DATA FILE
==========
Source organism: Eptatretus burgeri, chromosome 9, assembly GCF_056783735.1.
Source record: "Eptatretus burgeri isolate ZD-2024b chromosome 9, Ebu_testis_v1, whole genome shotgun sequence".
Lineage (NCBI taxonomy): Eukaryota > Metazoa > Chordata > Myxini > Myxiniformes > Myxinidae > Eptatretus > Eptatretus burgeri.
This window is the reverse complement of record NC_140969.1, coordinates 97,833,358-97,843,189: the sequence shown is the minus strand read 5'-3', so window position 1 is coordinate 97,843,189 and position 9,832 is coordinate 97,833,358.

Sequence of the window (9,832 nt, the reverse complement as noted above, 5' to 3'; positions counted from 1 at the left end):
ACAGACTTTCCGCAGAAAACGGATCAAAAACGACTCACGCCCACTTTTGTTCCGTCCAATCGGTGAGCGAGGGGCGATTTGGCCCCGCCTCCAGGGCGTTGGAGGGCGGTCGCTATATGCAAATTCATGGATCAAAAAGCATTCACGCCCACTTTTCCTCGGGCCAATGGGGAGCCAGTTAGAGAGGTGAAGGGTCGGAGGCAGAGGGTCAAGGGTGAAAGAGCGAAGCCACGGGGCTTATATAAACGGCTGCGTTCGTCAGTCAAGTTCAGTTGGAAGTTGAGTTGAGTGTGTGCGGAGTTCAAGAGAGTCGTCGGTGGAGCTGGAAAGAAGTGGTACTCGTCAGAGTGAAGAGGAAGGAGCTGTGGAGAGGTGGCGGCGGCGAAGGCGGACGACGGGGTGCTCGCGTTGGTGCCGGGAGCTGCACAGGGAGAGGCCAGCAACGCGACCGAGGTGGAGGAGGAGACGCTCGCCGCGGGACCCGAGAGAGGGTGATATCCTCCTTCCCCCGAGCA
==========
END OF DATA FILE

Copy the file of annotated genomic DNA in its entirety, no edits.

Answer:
Source organism: Eptatretus burgeri, chromosome 9, assembly GCF_056783735.1.
Source record: "Eptatretus burgeri isolate ZD-2024b chromosome 9, Ebu_testis_v1, whole genome shotgun sequence".
Lineage (NCBI taxonomy): Eukaryota > Metazoa > Chordata > Myxini > Myxiniformes > Myxinidae > Eptatretus > Eptatretus burgeri.
This window is the reverse complement of record NC_140969.1, coordinates 97,833,358-97,843,189: the sequence shown is the minus strand read 5'-3', so window position 1 is coordinate 97,843,189 and position 9,832 is coordinate 97,833,358.

Sequence of the window (9,832 nt, the reverse complement as noted above, 5' to 3'; positions counted from 1 at the left end):
ACAGACTTTCCGCAGAAAACGGATCAAAAACGACTCACGCCCACTTTTGTTCCGTCCAATCGGTGAGCGAGGGGCGATTTGGCCCCGCCTCCAGGGCGTTGGAGGGCGGTCGCTATATGCAAATTCATGGATCAAAAAGCATTCACGCCCACTTTTCCTCGGGCCAATGGGGAGCCAGTTAGAGAGGTGAAGGGTCGGAGGCAGAGGGTCAAGGGTGAAAGAGCGAAGCCACGGGGCTTATATAAACGGCTGCGTTCGTCAGTCAAGTTCAGTTGGAAGTTGAGTTGAGTGTGTGCGGAGTTCAAGAGAGTCGTCGGTGGAGCTGGAAAGAAGTGGTACTCGTCAGAGTGAAGAGGAAGGAGCTGTGGAGAGGTGGCGGCGGCGAAGGCGGACGACGGGGTGCTCGCGTTGGTGCCGGGAGCTGCACAGGGAGAGGCCAGCAACGCGACCGAGGTGGAGGAGGAGACGCTCGCCGCGGGACCCGAGAGAGGGTGATATCCTCCTTCCCCCGAGCA